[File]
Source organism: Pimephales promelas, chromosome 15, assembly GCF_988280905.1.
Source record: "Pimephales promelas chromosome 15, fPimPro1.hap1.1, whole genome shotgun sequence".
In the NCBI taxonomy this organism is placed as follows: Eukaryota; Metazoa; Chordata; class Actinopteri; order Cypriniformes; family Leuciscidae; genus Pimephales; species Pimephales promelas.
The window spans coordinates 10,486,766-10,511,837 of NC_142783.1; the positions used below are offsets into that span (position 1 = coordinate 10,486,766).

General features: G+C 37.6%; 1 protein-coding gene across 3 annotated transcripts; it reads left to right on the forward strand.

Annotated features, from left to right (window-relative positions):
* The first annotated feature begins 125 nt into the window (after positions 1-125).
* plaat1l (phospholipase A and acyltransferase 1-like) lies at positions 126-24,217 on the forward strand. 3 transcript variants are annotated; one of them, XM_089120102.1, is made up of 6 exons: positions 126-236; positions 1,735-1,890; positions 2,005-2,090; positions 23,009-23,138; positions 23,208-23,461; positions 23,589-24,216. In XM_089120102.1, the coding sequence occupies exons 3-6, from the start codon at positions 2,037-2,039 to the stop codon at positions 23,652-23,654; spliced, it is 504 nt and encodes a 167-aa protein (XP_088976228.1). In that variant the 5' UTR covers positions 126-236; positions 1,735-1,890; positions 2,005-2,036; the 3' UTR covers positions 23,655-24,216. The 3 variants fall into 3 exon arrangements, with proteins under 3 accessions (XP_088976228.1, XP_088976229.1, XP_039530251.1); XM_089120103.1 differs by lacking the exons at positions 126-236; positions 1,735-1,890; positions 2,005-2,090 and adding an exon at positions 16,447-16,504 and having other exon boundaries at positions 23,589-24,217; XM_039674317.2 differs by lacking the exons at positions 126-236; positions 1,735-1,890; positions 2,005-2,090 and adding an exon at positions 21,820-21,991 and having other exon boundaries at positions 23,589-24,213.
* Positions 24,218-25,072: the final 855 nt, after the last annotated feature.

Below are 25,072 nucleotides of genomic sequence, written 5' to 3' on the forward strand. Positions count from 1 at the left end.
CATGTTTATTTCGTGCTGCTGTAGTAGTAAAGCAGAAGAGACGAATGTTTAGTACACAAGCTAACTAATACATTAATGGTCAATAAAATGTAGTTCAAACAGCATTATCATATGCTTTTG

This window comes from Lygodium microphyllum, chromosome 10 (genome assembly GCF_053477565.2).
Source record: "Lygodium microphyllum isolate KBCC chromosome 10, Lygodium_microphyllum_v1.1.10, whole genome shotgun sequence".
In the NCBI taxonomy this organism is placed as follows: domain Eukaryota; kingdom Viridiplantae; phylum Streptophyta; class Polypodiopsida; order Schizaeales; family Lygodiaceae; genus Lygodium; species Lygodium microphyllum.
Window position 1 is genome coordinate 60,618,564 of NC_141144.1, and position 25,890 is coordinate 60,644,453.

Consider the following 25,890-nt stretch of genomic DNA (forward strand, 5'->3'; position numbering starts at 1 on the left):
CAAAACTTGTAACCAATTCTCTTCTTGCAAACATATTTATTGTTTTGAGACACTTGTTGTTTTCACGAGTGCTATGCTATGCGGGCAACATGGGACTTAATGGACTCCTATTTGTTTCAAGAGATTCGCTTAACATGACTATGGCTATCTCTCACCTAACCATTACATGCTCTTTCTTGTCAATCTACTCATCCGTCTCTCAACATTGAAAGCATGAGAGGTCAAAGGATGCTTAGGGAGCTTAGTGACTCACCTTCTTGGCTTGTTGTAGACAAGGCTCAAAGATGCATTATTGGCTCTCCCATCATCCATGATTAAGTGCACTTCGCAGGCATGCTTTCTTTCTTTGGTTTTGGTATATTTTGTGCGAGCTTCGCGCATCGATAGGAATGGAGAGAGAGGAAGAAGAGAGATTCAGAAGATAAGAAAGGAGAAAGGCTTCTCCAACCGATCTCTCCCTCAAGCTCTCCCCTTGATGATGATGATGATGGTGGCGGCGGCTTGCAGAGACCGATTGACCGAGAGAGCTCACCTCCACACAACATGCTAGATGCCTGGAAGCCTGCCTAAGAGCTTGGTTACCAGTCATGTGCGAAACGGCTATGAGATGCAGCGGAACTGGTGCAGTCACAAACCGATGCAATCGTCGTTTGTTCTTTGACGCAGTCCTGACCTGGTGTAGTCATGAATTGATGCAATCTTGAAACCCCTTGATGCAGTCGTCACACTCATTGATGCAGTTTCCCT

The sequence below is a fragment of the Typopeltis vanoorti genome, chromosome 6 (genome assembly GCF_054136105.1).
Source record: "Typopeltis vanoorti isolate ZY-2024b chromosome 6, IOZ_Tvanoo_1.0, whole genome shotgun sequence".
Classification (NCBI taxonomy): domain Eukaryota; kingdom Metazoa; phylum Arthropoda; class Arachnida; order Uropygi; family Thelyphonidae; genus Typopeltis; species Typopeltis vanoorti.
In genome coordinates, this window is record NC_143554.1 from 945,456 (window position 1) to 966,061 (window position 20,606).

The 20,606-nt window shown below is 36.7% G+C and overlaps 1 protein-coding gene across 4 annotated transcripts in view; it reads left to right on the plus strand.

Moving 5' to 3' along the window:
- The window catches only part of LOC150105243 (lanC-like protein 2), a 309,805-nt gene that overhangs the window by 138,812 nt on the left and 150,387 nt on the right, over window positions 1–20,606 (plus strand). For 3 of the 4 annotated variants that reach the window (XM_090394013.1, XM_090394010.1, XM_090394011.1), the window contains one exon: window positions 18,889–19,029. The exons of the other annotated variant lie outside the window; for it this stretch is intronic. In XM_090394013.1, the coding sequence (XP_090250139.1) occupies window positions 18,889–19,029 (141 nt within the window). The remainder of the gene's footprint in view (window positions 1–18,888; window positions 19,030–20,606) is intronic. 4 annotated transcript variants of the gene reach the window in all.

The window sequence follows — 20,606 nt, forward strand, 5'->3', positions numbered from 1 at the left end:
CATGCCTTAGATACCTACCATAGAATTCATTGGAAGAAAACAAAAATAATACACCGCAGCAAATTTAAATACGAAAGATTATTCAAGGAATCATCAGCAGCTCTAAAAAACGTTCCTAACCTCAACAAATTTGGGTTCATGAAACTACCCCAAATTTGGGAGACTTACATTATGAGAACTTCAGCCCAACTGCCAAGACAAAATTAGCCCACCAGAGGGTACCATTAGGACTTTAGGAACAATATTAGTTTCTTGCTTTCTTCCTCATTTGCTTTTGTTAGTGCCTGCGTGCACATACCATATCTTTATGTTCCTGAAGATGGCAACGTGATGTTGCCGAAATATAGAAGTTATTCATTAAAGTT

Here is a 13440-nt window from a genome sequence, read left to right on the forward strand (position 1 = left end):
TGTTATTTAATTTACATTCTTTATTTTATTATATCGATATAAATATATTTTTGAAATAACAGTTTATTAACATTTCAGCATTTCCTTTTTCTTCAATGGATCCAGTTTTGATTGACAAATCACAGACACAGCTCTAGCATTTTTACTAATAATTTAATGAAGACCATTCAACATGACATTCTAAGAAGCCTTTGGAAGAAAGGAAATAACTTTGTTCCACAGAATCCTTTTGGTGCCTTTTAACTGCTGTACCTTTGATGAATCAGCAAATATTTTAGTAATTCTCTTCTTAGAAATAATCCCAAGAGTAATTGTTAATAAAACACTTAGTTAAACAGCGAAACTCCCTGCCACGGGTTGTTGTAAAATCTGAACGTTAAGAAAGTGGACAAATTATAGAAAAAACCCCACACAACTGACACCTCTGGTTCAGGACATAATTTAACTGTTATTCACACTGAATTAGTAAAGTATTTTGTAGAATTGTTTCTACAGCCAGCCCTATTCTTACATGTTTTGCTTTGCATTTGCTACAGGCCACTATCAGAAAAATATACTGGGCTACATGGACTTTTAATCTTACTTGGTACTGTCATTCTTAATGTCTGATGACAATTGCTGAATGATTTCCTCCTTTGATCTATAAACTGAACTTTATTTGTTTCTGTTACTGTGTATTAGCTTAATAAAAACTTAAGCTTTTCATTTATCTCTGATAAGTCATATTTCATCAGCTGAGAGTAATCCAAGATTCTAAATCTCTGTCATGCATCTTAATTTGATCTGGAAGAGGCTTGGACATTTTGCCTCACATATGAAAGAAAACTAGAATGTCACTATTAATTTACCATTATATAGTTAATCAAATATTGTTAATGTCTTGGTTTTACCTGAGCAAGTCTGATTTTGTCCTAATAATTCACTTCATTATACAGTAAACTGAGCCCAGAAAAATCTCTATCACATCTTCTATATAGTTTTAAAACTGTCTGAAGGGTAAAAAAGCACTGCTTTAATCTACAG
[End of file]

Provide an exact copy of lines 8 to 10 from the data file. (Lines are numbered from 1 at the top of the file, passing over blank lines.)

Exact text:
* plaat1l (phospholipase A and acyltransferase 1-like) lies at positions 126-24,217 on the forward strand. 3 transcript variants are annotated; one of them, XM_089120102.1, is made up of 6 exons: positions 126-236; positions 1,735-1,890; positions 2,005-2,090; positions 23,009-23,138; positions 23,208-23,461; positions 23,589-24,216. In XM_089120102.1, the coding sequence occupies exons 3-6, from the start codon at positions 2,037-2,039 to the stop codon at positions 23,652-23,654; spliced, it is 504 nt and encodes a 167-aa protein (XP_088976228.1). In that variant the 5' UTR covers positions 126-236; positions 1,735-1,890; positions 2,005-2,036; the 3' UTR covers positions 23,655-24,216. The 3 variants fall into 3 exon arrangements, with proteins under 3 accessions (XP_088976228.1, XP_088976229.1, XP_039530251.1); XM_089120103.1 differs by lacking the exons at positions 126-236; positions 1,735-1,890; positions 2,005-2,090 and adding an exon at positions 16,447-16,504 and having other exon boundaries at positions 23,589-24,217; XM_039674317.2 differs by lacking the exons at positions 126-236; positions 1,735-1,890; positions 2,005-2,090 and adding an exon at positions 21,820-21,991 and having other exon boundaries at positions 23,589-24,213.
* Positions 24,218-25,072: the final 855 nt, after the last annotated feature.

Below are 25,072 nucleotides of genomic sequence, written 5' to 3' on the forward strand. Positions count from 1 at the left end.